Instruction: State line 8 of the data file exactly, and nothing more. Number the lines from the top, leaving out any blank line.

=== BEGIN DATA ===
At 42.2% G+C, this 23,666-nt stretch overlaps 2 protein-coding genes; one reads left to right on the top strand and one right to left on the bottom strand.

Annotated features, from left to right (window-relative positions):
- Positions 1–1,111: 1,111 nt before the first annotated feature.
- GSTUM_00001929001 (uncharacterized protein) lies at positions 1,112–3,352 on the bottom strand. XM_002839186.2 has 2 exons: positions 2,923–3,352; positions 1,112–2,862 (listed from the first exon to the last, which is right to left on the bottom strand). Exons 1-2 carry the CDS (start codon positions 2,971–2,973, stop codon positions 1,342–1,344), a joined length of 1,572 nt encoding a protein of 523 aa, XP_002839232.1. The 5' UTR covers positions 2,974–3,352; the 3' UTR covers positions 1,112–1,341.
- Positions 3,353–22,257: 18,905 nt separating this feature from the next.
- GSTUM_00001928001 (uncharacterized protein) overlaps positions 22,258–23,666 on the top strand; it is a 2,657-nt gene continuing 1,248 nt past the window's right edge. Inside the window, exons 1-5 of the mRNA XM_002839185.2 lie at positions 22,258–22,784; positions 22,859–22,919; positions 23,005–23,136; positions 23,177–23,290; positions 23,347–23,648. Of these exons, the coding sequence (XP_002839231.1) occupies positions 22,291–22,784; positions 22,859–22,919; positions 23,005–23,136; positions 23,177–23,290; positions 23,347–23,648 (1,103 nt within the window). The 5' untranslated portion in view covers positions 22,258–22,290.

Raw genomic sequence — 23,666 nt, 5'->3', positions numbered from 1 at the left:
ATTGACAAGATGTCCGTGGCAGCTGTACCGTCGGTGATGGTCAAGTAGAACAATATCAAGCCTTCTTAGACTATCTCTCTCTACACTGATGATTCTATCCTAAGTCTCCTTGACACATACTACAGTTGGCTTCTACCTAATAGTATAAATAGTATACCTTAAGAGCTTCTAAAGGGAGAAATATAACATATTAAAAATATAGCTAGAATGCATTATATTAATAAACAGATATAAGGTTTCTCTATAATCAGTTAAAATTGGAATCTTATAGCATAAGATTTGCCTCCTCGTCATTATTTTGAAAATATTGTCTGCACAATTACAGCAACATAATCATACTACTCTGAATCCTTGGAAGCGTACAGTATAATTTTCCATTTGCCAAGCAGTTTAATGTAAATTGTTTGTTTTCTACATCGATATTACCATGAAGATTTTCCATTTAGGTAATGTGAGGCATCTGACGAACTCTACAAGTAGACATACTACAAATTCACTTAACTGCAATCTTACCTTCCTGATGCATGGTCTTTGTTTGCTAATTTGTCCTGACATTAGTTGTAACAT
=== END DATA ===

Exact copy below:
ATTGACAAGATGTCCGTGGCAGCTGTACCGTCGGTGATGGTCAAGTAGAACAATATCAAGCCTTCTTAGACTATCTCTCTCTACACTGATGATTCTATCCTAAGTCTCCTTGACACATACTACAGTTGGCTTCTACCTAATAGTATAAATAGTATACCTTAAGAGCTTCTAAAGGGAGAAATATAACATATTAAAAATATAGCTAGAATGCATTATATTAATAAACAGATATAAGGTTTCTCTATAATCAGTTAAAATTGGAATCTTATAGCATAAGATTTGCCTCCTCGTCATTATTTTGAAAATATTGTCTGCACAATTACAGCAACATAATCATACTACTCTGAATCCTTGGAAGCGTACAGTATAATTTTCCATTTGCCAAGCAGTTTAATGTAAATTGTTTGTTTTCTACATCGATATTACCATGAAGATTTTCCATTTAGGTAATGTGAGGCATCTGACGAACTCTACAAGTAGACATACTACAAATTCACTTAACTGCAATCTTACCTTCCTGATGCATGGTCTTTGTTTGCTAATTTGTCCTGACATTAGTTGTAACAT